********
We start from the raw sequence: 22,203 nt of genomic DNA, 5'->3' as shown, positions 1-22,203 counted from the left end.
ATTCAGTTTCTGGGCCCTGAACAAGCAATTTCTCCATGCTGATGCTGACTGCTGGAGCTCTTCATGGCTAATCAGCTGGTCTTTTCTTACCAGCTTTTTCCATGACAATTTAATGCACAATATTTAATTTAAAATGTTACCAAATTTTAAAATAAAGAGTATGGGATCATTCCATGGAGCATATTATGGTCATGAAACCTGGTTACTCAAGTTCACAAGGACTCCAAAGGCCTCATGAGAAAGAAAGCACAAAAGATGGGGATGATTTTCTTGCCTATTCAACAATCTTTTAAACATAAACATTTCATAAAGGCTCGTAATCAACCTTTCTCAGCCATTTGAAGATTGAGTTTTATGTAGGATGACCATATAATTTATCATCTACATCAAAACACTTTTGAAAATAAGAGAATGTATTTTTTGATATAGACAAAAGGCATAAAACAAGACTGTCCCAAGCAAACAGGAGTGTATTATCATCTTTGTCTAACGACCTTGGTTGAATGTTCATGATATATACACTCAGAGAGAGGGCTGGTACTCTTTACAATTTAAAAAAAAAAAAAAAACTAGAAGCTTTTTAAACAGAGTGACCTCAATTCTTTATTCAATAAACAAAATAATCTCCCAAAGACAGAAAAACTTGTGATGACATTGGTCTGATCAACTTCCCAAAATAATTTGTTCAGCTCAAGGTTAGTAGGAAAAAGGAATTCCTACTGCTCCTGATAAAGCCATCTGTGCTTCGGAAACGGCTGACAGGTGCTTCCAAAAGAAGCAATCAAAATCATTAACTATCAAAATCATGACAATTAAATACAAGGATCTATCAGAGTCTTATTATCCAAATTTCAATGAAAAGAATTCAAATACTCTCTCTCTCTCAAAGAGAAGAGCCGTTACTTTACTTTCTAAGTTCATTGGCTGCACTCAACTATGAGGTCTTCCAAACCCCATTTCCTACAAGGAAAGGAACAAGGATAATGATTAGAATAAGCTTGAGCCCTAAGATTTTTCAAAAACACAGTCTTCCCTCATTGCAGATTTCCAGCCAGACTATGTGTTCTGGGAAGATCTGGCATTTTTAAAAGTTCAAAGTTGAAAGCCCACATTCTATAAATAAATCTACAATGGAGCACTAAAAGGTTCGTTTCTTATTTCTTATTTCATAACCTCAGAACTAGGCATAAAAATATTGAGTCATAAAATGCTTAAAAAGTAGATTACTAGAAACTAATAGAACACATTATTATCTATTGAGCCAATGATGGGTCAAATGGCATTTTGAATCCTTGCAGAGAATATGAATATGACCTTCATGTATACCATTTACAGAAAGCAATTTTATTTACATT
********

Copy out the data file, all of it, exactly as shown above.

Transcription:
We start from the raw sequence: 22,203 nt of genomic DNA, 5'->3' as shown, positions 1-22,203 counted from the left end.
ATTCAGTTTCTGGGCCCTGAACAAGCAATTTCTCCATGCTGATGCTGACTGCTGGAGCTCTTCATGGCTAATCAGCTGGTCTTTTCTTACCAGCTTTTTCCATGACAATTTAATGCACAATATTTAATTTAAAATGTTACCAAATTTTAAAATAAAGAGTATGGGATCATTCCATGGAGCATATTATGGTCATGAAACCTGGTTACTCAAGTTCACAAGGACTCCAAAGGCCTCATGAGAAAGAAAGCACAAAAGATGGGGATGATTTTCTTGCCTATTCAACAATCTTTTAAACATAAACATTTCATAAAGGCTCGTAATCAACCTTTCTCAGCCATTTGAAGATTGAGTTTTATGTAGGATGACCATATAATTTATCATCTACATCAAAACACTTTTGAAAATAAGAGAATGTATTTTTTGATATAGACAAAAGGCATAAAACAAGACTGTCCCAAGCAAACAGGAGTGTATTATCATCTTTGTCTAACGACCTTGGTTGAATGTTCATGATATATACACTCAGAGAGAGGGCTGGTACTCTTTACAATTTAAAAAAAAAAAAAAAACTAGAAGCTTTTTAAACAGAGTGACCTCAATTCTTTATTCAATAAACAAAATAATCTCCCAAAGACAGAAAAACTTGTGATGACATTGGTCTGATCAACTTCCCAAAATAATTTGTTCAGCTCAAGGTTAGTAGGAAAAAGGAATTCCTACTGCTCCTGATAAAGCCATCTGTGCTTCGGAAACGGCTGACAGGTGCTTCCAAAAGAAGCAATCAAAATCATTAACTATCAAAATCATGACAATTAAATACAAGGATCTATCAGAGTCTTATTATCCAAATTTCAATGAAAAGAATTCAAATACTCTCTCTCTCTCAAAGAGAAGAGCCGTTACTTTACTTTCTAAGTTCATTGGCTGCACTCAACTATGAGGTCTTCCAAACCCCATTTCCTACAAGGAAAGGAACAAGGATAATGATTAGAATAAGCTTGAGCCCTAAGATTTTTCAAAAACACAGTCTTCCCTCATTGCAGATTTCCAGCCAGACTATGTGTTCTGGGAAGATCTGGCATTTTTAAAAGTTCAAAGTTGAAAGCCCACATTCTATAAATAAATCTACAATGGAGCACTAAAAGGTTCGTTTCTTATTTCTTATTTCATAACCTCAGAACTAGGCATAAAAATATTGAGTCATAAAATGCTTAAAAAGTAGATTACTAGAAACTAATAGAACACATTATTATCTATTGAGCCAATGATGGGTCAAATGGCATTTTGAATCCTTGCAGAGAATATGAATATGACCTTCATGTATACCATTTACAGAAAGCAATTTTATTTACATT